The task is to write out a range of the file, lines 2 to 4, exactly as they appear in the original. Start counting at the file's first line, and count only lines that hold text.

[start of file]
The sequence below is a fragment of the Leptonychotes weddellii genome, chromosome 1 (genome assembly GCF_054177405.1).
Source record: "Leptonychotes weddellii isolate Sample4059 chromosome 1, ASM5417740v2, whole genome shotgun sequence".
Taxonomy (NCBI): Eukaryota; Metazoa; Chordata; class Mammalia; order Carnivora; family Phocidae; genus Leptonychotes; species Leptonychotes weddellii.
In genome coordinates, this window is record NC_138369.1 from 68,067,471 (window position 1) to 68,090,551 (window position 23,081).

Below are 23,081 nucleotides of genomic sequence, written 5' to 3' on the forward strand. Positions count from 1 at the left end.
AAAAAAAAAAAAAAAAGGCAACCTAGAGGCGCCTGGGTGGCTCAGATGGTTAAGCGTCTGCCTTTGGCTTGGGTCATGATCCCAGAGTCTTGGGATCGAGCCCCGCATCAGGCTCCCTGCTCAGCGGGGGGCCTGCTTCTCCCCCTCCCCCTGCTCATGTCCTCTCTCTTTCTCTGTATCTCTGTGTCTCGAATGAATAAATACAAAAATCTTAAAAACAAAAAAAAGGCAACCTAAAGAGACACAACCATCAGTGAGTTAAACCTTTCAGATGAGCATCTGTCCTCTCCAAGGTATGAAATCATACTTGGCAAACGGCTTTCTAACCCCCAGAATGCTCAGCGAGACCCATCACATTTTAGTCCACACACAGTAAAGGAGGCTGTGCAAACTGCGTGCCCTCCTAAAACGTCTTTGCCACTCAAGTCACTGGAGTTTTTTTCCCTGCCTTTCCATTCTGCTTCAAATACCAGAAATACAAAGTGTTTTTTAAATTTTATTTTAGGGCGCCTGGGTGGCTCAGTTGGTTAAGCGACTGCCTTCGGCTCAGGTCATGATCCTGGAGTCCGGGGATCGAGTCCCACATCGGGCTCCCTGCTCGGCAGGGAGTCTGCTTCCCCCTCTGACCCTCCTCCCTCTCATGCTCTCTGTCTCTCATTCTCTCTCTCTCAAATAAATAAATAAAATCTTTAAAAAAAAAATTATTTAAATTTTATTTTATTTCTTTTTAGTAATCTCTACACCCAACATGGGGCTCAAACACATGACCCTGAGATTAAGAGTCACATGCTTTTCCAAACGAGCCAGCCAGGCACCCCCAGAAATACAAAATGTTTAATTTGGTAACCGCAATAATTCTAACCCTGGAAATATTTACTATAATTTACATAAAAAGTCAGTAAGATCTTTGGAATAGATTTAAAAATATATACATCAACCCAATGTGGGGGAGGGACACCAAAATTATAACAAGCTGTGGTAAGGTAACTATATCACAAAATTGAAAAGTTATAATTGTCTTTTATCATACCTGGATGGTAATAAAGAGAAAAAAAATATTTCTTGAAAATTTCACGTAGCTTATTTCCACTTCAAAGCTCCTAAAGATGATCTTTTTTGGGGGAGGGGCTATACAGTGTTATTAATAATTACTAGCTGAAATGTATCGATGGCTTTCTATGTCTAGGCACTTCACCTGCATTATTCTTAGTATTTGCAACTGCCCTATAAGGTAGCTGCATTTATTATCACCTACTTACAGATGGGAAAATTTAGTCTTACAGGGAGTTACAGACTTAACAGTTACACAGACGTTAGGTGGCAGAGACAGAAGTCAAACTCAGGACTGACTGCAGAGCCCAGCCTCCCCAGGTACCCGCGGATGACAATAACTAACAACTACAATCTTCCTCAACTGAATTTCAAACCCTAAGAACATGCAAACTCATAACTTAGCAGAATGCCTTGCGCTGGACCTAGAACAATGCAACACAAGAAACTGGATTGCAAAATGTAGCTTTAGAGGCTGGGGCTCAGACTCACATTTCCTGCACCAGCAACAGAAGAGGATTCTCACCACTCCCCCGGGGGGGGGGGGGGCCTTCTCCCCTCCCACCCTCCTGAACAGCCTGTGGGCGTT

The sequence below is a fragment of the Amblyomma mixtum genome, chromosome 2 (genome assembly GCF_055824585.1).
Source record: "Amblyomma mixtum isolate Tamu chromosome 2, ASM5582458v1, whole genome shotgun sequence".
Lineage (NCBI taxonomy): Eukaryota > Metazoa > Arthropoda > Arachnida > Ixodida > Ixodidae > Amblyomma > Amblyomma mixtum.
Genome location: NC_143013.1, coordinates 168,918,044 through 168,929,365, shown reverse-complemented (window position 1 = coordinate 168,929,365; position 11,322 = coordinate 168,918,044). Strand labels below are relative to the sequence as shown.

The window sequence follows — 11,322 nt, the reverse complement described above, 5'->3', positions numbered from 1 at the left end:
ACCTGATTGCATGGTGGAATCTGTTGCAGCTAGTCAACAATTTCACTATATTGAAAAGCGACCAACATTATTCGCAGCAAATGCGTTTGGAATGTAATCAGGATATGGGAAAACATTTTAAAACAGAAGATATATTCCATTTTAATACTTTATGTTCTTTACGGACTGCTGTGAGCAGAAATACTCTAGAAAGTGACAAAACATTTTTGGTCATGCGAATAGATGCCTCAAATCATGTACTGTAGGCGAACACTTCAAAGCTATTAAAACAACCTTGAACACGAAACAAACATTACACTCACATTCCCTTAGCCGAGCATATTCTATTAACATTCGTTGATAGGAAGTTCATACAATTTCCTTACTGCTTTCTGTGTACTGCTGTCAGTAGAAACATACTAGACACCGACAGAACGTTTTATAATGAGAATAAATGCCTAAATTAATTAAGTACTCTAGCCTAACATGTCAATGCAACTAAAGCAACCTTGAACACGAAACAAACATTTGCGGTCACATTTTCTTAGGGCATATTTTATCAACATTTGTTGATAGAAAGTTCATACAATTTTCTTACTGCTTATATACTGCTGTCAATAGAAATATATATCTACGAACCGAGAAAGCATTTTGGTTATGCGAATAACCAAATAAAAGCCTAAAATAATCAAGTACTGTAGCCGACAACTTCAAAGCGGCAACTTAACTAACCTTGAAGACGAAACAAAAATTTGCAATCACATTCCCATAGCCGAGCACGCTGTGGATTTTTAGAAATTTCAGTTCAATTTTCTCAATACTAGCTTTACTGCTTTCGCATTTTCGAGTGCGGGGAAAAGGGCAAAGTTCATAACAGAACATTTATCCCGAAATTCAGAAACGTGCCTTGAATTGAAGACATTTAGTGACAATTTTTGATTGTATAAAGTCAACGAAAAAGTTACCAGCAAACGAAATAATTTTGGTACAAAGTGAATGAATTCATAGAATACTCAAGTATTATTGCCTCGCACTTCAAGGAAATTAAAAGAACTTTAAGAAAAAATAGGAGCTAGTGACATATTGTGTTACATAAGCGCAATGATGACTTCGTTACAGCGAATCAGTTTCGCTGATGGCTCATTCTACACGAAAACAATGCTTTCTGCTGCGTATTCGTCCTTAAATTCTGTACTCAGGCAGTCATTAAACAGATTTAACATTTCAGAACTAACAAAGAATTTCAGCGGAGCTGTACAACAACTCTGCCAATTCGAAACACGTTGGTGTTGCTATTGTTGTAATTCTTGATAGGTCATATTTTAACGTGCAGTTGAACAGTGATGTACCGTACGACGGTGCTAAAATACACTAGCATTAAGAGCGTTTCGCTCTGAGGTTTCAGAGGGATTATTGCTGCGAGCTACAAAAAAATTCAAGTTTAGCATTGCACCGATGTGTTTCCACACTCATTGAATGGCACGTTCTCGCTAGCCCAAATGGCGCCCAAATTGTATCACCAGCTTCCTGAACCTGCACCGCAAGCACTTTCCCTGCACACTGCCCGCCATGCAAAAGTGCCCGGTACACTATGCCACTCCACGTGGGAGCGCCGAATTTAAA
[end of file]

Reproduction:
Source record: "Leptonychotes weddellii isolate Sample4059 chromosome 1, ASM5417740v2, whole genome shotgun sequence".
Taxonomy (NCBI): Eukaryota; Metazoa; Chordata; class Mammalia; order Carnivora; family Phocidae; genus Leptonychotes; species Leptonychotes weddellii.
In genome coordinates, this window is record NC_138369.1 from 68,067,471 (window position 1) to 68,090,551 (window position 23,081).